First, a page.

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The Morality of Holidays
For the crowds of holidaymakers flocking to Spain, it must have come as a shock to see "tourists go home" daubed on buildings in Barcelona and Majorca. You'd think the locals would be more grateful for the millions of euros they bring with them to spend. The resentment is not just about belligerent and under-dressed Brits drinking all day and yelling all night. The anti-tourist graffiti, tyre-slashing and window-smashing are protests against the economics and morality of mass tourism, which - according to activists - impoverishes the working-class. Yet in other parts of the world, the tourist trade is seen as vital to the livelihood of local people. Does that make the decision about where to go on holiday a moral one? Even if we are aware that tourism can have negative impacts, and that our money may not end up in the pockets of the poorest, it's easy not to think about it. Can't we just rely on the tour operators to behave ethically? Does it really matter if tourism is trashing the planet as long as we're spreading prosperity and everyone (or almost everyone) is having a good time? Or do we have a moral duty to think carefully before we book our all-inclusive package holidays? Is it ethically defensible to live it up in a country with a lousy record on human rights? And what about the environmental damage caused by all those air miles? Perhaps it's our patriotic duty to reach for the umbrella and enjoy a staycation in soon-to-be post-Brexit Britain? Witnesses are Dr Steve Davies, Prof Xavier Font, Dr Harold Goodwin and George Monbiot. Producer: Dan Tierney.
Veganism and Animal Rights
One of the less predictable arguments to result from Brexit concerns the rights and wrongs of chlorine-washed chickens. Perhaps chlorinated-chicken-gate made many people feel temporarily smug about UK standards of animal welfare, compared with those in other parts of the world. Yet, at the same time, the Advertising Standards Authority upheld a 'Go Vegan World' advert with the headline "Humane milk is a myth" - a claim which suggests we do have much further to go before we can feel morally-superior about our treatment of animals. Veganism is on the rise, driven by animal welfare, health and environmental concerns. According to the Vegan Society, sales of vegan food increased by 1,500% last year and there are now more than half a million vegans in the UK, up from 150,000 ten years ago. Is veganism the next step in the march towards a more morally-enlightened and humane society? Or is it just a city-dwellers' fad, detached from the realities of food production, global economics and evolutionary biology? Whether vegans, vegetarians or meat-eaters, can our food production and consumption ever be compatible with animal welfare? Even if the language of animal 'rights' is unhelpful, do humans have a moral duty to avoid cruelty of any kind to other living things? Or is that an impossible goal while we prioritise the interests of Homo sapiens over the welfare of all other animals? Some believe that a society which is caring towards animals is more likely to be caring towards people. Others say that our conditioning from early childhood to embrace cuddly, friendly, talking animals has made us much too sentimental. As long as basic welfare standards are met, shouldn't important human needs be served by animals - including cheap chlorinated chickens? Producer: Dan Tierney.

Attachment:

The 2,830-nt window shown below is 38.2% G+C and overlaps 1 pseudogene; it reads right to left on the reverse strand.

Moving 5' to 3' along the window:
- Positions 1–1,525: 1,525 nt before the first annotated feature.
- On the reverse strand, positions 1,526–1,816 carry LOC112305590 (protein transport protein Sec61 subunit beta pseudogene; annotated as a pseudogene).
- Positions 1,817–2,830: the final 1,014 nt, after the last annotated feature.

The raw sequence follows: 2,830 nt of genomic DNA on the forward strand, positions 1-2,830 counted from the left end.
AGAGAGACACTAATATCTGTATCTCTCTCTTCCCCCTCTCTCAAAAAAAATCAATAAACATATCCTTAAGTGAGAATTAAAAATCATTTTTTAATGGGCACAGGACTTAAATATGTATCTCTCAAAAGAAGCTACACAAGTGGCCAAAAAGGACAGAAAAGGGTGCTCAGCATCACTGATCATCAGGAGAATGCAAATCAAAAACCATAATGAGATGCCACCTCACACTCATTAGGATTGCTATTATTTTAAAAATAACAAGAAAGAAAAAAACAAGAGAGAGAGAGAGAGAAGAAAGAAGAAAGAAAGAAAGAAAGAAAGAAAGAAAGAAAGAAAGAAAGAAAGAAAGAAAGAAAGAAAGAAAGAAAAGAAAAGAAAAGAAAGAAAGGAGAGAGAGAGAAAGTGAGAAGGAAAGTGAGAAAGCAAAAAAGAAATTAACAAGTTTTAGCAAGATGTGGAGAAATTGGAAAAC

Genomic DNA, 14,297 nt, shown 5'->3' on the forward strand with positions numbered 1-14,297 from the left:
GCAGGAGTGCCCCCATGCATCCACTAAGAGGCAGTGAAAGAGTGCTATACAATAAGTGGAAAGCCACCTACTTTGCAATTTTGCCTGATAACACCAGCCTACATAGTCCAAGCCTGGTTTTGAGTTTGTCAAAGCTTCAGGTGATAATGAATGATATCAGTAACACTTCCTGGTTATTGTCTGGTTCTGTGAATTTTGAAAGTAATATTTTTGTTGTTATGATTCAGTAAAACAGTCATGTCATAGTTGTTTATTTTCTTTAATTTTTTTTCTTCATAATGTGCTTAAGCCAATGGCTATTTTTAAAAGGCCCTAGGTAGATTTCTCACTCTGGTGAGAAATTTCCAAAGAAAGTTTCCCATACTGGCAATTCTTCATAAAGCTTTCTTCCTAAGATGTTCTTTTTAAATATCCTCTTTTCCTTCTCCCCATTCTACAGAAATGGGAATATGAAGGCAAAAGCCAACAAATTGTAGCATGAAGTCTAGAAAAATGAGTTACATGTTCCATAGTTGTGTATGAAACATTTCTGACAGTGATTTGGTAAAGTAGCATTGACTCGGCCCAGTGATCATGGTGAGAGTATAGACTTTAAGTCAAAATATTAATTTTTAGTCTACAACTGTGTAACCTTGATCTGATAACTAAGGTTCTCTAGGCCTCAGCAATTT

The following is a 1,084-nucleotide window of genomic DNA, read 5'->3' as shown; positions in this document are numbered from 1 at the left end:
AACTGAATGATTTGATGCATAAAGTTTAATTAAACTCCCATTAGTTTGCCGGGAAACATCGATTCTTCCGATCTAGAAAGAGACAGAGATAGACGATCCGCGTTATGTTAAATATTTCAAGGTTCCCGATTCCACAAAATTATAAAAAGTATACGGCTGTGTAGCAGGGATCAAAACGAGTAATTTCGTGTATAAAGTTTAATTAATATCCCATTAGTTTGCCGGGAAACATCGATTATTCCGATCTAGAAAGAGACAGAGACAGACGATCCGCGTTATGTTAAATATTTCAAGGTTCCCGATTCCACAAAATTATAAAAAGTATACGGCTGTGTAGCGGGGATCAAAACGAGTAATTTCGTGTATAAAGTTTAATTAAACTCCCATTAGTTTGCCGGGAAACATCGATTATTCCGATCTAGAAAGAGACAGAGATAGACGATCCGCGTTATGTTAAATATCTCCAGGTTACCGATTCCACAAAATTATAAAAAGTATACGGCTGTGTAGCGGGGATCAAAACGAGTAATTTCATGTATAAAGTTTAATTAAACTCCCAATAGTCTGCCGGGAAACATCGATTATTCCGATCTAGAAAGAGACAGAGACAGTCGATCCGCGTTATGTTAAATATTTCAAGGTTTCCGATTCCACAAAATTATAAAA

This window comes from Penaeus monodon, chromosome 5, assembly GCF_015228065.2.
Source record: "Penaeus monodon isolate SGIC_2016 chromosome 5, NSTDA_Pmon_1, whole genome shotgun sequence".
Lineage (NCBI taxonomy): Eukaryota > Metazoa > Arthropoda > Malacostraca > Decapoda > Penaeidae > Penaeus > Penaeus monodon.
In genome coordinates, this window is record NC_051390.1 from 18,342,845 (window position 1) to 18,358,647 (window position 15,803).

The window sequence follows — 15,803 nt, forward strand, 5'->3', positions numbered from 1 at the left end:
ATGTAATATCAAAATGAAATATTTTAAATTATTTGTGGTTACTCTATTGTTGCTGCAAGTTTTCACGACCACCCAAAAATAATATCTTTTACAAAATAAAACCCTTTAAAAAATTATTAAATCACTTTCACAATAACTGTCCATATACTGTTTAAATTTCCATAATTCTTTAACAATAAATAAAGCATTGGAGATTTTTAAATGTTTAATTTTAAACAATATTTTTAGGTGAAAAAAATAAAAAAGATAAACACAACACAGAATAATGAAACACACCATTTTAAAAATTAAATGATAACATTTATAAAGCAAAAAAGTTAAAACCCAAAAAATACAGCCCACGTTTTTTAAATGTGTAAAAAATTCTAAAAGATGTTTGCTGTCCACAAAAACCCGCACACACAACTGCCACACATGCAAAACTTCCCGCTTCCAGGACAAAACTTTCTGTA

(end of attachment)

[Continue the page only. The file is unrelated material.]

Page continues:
Morality and Gender Equality
Despite the introduction of the Equal Pay Act nearly half a century ago, the BBC salary revelations of last week suggest that the most dramatic example of inequality for women - the gender pay gap - shows no immediate sign of narrowing. In a letter urging the corporation to act now to deal with the disparity, many of its highest-profile female personalities emphasise "what many of us have suspected for many years... that women at the BBC are being paid less than men for the same work." Logically, the legal and moral case for paying the same rate for the same job is overwhelming. But in practice, can two jobs ever be exactly the same? Even if they are the same on paper, what people do with their jobs may be very different. Many examples of the difference in the average earnings of men and women stem from the biological fact that women are the child-bearers. Does that mean we will never be able to escape an inherently misogynistic culture? What more could or should companies, government and society reasonably do about gender disparities? Is positive discrimination essential, or does it merely address the symptoms rather than the causes of inequality? Would a ban on the promotion of perceived gender stereotypes in advertising be one useful way of tackling everyday sexism? Or is viewing society through the prism of gender an unhealthy obsession and an unhelpful distraction from the job of tackling wider inequalities in wealth, health and education? Witnesses are Emily Hill, Nikki Van De Gaag, Sophie Walker and Dr Joanna Williams. Producer: Dan Tierney.